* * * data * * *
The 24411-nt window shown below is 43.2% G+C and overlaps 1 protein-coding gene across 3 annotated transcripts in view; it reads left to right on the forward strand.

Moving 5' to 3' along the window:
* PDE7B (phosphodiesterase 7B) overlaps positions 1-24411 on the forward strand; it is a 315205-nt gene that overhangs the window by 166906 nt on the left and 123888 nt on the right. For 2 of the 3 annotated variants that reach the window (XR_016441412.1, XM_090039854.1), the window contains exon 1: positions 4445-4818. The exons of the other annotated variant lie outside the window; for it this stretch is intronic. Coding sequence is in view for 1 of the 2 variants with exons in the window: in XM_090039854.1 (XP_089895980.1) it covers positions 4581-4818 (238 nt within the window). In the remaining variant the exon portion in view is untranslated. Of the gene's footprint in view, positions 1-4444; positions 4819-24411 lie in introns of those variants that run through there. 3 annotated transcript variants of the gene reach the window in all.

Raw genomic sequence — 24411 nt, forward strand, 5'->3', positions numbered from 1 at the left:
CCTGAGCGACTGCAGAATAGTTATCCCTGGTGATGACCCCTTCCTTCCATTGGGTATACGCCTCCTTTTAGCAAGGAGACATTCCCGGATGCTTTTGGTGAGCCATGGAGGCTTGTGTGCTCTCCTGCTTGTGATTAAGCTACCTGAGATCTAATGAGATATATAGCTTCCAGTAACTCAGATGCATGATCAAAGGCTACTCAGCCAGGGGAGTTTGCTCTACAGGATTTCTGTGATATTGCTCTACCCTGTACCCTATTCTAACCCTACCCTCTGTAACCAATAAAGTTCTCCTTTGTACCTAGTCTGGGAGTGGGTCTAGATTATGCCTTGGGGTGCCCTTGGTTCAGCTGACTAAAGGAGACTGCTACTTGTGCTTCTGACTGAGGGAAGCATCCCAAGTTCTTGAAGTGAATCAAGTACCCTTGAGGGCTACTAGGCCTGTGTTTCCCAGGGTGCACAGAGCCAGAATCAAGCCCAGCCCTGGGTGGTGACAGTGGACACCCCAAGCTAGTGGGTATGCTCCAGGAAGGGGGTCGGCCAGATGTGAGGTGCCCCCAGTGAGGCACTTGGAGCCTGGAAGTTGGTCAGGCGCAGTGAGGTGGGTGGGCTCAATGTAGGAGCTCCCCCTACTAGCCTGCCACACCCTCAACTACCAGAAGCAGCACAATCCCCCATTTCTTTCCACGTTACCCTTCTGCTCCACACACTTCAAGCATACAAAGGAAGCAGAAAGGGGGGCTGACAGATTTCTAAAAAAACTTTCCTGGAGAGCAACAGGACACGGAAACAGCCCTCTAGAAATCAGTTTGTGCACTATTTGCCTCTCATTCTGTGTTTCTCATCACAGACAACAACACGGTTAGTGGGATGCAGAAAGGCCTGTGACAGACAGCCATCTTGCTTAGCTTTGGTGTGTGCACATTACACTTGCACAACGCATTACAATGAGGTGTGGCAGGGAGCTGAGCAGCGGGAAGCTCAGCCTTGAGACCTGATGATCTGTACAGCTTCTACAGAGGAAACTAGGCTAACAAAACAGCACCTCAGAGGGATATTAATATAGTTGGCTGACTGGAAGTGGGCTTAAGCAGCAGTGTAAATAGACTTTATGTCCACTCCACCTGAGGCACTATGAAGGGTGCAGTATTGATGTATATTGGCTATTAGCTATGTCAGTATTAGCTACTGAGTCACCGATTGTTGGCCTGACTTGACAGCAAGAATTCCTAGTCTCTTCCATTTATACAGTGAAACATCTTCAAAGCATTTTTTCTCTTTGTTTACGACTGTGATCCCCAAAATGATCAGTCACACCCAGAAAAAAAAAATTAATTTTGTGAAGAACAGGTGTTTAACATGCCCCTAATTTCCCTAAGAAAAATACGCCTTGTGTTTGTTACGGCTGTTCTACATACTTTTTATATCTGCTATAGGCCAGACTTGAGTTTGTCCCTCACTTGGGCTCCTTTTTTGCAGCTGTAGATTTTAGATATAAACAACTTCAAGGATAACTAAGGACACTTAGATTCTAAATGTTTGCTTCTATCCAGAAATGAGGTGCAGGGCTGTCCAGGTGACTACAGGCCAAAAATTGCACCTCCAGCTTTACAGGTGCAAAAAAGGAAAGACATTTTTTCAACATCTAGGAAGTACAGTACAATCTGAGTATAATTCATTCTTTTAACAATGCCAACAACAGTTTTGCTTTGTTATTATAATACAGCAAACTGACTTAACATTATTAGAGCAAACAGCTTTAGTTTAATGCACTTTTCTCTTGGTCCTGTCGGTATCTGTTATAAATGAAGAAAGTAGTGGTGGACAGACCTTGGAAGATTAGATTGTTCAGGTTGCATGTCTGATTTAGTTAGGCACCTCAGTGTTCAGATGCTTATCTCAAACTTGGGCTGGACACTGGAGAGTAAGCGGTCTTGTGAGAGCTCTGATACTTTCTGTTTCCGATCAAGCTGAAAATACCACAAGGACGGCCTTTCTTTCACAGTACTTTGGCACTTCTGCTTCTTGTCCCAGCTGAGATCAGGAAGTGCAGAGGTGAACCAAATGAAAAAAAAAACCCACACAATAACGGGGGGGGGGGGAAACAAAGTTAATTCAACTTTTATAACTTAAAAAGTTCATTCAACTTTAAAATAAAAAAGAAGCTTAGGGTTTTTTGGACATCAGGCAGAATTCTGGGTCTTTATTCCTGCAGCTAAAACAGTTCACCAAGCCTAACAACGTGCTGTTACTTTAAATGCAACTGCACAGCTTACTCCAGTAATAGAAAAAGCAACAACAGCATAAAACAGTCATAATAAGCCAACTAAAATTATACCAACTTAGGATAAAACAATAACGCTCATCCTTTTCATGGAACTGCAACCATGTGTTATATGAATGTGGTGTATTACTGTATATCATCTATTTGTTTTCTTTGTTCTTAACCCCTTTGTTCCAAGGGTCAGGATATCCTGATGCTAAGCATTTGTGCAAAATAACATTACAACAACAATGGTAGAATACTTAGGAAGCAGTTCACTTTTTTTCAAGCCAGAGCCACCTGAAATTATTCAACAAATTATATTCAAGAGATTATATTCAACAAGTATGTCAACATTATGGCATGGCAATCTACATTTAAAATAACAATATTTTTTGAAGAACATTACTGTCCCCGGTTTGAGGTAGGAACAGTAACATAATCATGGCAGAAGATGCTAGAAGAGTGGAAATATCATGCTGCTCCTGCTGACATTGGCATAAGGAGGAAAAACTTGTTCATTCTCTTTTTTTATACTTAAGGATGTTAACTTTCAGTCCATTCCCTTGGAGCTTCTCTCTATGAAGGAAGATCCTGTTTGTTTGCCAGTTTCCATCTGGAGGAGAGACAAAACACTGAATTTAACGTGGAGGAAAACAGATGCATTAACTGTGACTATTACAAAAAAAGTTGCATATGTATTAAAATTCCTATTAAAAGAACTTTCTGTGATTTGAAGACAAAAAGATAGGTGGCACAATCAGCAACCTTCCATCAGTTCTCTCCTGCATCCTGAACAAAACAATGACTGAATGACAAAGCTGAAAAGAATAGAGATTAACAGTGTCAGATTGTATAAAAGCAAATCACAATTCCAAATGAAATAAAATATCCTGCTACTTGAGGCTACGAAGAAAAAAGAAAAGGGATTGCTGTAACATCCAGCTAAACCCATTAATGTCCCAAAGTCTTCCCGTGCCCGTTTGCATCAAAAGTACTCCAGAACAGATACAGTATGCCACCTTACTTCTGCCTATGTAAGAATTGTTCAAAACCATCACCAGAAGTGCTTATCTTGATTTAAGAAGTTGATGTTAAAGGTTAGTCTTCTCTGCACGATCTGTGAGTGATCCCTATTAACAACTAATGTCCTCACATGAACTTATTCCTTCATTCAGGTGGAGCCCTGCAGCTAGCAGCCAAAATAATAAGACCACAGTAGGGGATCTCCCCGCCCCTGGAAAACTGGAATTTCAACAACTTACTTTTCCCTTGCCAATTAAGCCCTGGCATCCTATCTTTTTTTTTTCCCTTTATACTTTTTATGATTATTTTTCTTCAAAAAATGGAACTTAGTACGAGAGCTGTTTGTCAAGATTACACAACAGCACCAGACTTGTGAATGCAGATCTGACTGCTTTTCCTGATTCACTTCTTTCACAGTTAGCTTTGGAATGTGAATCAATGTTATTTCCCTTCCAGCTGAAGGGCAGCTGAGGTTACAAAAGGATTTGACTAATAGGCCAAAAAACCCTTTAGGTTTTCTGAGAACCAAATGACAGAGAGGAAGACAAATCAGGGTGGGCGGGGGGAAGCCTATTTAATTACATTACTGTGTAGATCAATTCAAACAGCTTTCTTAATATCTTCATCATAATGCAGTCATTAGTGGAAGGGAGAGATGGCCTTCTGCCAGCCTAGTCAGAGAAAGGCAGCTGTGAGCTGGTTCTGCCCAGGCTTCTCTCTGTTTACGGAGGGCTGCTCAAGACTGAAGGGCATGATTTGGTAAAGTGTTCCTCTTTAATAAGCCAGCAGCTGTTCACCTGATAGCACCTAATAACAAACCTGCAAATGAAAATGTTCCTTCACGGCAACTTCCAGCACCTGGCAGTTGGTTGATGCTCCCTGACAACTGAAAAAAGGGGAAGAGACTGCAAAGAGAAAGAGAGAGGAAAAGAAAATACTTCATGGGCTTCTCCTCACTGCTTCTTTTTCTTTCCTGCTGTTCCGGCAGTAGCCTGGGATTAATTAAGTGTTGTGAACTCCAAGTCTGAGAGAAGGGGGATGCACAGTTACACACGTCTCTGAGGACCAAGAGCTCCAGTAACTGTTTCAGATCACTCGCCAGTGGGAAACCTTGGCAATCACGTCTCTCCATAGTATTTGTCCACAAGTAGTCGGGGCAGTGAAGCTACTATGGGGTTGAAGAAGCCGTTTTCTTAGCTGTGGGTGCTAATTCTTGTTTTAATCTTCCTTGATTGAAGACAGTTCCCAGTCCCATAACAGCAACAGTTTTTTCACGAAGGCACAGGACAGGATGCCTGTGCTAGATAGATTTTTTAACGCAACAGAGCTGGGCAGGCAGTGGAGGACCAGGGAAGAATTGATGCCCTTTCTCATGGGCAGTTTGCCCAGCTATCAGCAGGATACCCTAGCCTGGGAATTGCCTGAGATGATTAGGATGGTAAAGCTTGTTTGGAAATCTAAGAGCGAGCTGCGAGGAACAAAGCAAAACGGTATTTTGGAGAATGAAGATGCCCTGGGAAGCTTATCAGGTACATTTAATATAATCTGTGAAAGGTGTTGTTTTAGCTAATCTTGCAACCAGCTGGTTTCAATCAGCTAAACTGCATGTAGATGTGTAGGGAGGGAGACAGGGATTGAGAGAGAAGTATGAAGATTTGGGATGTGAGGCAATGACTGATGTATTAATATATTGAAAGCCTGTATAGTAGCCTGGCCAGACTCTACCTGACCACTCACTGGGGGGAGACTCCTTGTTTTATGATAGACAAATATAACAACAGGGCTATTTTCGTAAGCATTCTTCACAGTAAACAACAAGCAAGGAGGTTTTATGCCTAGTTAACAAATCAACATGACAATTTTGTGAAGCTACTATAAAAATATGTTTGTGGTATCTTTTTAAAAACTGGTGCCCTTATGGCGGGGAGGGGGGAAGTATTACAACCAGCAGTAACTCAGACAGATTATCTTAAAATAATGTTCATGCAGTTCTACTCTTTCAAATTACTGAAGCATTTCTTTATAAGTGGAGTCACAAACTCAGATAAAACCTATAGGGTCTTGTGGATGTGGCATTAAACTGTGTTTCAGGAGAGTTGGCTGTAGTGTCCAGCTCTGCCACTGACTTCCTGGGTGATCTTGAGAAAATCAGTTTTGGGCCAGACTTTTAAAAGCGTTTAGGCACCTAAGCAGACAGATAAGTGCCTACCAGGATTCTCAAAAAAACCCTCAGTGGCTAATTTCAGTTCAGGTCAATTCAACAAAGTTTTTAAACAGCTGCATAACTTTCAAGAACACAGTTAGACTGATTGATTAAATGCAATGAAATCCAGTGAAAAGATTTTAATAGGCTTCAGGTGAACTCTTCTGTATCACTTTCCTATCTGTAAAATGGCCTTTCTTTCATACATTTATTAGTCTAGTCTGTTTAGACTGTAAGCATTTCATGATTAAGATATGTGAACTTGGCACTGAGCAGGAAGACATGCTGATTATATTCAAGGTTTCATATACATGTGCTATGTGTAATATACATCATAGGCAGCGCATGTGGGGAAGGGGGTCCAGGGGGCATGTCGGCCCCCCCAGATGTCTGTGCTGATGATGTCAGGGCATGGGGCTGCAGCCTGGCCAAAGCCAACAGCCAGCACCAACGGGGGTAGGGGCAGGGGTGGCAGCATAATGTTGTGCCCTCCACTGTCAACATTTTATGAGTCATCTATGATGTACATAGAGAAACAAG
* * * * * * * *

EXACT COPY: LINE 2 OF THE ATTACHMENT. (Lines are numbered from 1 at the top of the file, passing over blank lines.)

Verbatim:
Moving 5' to 3' along the window: